This study attempts to develop our understanding of the ecosystem as a complex social construct by advancing a social network perspective. Based on personal interviews we model the entrepreneurial ecosystems of two municipalities through a diverse network of entrepreneurs, investors, and institutional leaders. The two ecosystems were characterized and compared on measures related to the level of connectivity between actors, the existence of social boundaries, the role and position of actors with certain attributes (e.g. women, minorities) and the presence of ties in multiple social contexts (e.g. friend and investor). Our results suggest that entrepreneurial ecosystems consist of different social clusters, forming boundaries along venture type (e.g. high-growth, lifestyle), type of support institution (e.g. university, government agency), gender, race, and ethnicity. High-growth/technology entrepreneurs, for example, were predominantly white, male and strongly connected to technology commercialization and acceleration programs. In contrast, entrepreneurs operating survival ventures are mainly non-white, female and often socially disconnected from the main institutions. We also found differences with respect to network connectivity between stakeholders in both ecosystems. Based on our findings, we draw managerial implications for different stakeholders of the entrepreneurial ecosystem.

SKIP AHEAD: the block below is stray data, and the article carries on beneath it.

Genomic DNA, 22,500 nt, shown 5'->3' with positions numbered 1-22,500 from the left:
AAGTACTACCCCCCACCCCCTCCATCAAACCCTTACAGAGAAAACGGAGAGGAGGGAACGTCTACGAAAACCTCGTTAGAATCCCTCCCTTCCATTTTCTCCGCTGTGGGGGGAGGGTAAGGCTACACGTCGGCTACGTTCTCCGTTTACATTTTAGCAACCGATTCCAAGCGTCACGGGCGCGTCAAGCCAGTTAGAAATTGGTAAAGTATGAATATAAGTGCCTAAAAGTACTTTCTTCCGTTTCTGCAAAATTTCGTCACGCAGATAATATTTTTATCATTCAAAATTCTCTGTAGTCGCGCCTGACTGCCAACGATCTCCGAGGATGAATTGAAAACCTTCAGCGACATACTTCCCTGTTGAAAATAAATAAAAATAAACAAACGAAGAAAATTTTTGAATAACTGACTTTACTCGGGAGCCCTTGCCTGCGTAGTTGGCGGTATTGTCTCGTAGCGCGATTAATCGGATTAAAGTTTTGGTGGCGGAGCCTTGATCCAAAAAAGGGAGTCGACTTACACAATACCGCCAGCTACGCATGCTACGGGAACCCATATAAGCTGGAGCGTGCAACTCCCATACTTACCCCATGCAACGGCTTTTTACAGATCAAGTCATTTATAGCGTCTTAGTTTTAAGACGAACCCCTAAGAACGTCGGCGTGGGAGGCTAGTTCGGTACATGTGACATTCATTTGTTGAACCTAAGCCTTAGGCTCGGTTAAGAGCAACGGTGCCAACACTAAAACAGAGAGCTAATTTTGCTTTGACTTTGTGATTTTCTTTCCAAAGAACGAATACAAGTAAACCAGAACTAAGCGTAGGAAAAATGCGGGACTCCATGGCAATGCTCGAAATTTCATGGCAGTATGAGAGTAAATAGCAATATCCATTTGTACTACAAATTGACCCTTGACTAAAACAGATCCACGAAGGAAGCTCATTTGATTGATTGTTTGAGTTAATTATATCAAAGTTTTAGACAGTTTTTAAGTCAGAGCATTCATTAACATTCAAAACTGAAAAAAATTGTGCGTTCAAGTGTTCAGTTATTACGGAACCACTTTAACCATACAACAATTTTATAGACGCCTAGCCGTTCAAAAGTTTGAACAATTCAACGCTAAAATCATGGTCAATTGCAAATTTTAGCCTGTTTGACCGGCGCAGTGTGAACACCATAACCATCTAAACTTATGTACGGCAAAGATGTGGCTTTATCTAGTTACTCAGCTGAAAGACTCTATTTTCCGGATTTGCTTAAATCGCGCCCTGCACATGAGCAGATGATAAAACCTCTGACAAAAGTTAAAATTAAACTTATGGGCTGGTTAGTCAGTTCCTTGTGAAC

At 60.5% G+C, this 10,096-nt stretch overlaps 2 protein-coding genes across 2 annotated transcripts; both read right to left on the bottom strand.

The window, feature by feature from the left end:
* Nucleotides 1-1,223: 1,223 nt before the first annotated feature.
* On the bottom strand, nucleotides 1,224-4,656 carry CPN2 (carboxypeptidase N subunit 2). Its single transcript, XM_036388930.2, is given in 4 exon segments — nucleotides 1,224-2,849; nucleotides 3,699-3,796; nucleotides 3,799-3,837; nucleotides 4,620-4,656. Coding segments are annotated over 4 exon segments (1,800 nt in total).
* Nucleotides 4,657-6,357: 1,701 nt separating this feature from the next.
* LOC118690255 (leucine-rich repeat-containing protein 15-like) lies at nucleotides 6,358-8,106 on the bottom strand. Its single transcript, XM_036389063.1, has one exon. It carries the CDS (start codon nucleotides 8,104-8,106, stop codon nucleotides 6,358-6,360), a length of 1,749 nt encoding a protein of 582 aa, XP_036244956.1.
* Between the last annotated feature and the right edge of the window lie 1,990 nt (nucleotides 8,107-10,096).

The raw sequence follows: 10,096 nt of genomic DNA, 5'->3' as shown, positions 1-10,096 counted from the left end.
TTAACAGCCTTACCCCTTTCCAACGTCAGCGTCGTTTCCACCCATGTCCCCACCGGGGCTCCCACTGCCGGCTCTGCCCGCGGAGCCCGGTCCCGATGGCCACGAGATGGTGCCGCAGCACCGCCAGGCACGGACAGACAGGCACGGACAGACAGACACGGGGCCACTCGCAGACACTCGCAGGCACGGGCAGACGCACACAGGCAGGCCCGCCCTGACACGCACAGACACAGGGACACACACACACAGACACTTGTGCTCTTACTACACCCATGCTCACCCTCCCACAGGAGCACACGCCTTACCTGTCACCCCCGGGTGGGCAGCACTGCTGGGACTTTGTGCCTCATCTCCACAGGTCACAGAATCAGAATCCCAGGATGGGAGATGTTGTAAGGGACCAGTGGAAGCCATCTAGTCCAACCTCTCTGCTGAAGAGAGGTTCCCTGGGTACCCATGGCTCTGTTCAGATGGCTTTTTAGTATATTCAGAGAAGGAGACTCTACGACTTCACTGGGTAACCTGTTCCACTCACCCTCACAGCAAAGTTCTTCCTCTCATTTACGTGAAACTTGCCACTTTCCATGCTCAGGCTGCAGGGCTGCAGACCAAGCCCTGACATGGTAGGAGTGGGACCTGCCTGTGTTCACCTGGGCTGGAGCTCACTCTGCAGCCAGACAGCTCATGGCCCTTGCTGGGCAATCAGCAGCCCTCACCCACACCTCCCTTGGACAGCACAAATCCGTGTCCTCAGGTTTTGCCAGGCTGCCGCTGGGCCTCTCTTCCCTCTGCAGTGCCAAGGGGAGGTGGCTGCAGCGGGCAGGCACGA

All Science Journal Classification (ASJC) codes
- Business and International Management